Every time we go somewhere with MIL we are the ones paying for everything and I was hoping in my heart that this time would be different. Unfortunately, it didn’t.

Yeah, you’re probably thinking, not much happened. I know there are much more serious things going on here.

But because I can’t vent this any further, I’ve decided to vent this way. I am more sorry for my husband who didn’t want to show it much but I could see the hurt in him.

I would also like to point out that if I had known that we would have to pay such a sum for one dinner (such a sum is normally enough for 5 days of food or more), I would never have gone to such an expensive restaurant.

I would rather choose my favorite cozy local restaurant.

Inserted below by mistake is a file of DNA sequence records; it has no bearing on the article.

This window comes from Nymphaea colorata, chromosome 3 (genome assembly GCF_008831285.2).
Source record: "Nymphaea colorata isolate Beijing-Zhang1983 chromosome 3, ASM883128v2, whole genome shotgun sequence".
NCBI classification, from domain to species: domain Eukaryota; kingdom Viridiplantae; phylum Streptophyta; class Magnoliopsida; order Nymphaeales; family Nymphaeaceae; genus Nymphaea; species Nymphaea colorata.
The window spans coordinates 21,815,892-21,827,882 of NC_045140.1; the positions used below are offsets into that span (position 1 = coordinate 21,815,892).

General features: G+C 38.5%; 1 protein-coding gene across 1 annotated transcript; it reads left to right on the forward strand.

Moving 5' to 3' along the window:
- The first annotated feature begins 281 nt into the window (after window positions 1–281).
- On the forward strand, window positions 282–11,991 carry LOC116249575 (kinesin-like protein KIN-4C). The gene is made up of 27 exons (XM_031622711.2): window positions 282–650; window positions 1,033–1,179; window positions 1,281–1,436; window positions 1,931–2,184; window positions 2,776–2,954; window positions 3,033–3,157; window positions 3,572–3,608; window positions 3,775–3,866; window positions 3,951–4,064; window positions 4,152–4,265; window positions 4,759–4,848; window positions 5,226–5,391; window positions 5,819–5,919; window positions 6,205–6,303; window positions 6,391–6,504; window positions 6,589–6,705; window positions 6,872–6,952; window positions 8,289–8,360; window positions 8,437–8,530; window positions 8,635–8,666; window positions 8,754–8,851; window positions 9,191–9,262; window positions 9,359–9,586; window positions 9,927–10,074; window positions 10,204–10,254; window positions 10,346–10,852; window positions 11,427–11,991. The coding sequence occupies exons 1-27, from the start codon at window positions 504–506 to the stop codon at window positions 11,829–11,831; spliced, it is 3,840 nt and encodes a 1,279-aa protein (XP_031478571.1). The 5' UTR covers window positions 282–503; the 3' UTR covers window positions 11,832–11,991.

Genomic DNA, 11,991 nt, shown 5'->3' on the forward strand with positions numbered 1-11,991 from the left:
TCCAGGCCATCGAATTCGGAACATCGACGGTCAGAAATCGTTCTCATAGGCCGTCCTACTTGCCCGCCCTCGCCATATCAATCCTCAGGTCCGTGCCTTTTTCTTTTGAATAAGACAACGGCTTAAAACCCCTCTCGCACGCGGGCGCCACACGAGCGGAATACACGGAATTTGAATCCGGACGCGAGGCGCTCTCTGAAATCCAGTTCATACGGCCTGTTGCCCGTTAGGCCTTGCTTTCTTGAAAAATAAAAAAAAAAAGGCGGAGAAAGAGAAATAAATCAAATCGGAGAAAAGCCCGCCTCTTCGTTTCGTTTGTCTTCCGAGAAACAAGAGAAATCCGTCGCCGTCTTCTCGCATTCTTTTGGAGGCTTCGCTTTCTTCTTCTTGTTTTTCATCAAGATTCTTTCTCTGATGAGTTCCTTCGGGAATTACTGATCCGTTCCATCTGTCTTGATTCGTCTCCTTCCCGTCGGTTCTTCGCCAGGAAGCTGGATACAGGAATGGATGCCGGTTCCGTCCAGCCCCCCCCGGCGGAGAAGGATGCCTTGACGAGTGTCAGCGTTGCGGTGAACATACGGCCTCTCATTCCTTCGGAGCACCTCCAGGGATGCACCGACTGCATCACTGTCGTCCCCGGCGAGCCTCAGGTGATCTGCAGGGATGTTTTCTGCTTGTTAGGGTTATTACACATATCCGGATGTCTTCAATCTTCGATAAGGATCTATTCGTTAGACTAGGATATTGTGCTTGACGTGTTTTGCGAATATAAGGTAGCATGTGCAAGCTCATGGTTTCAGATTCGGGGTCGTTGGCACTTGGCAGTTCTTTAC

Unfortunately, I am a pretty petty person and I am tempted to cancel this year’s Christmas at my mother-in-law’s and take my husband to a spa somewhere instead.

So WIBTJ for wanting to confront MIL even though I suspect my husband wouldn’t want to?”

Another User Comments:

“NTJ – but put the petty down for a bit.

Next time she offers to take you out for a celebration, tell her then. and be very explicit – ‘just between you and me, my husband was so sad last time that you asked to take HIM out for HIS birthday, then made him pick up the tab.

I think this time we better go somewhere less expensive where it won’t hurt as much if he has to pay again.’ Do it with ‘compassion’ and care for THEIR relationship, ignore your own birthday for this. Let that eat her up then for a while, thinking back over any and every interaction to see if he has been distant with her in the interim.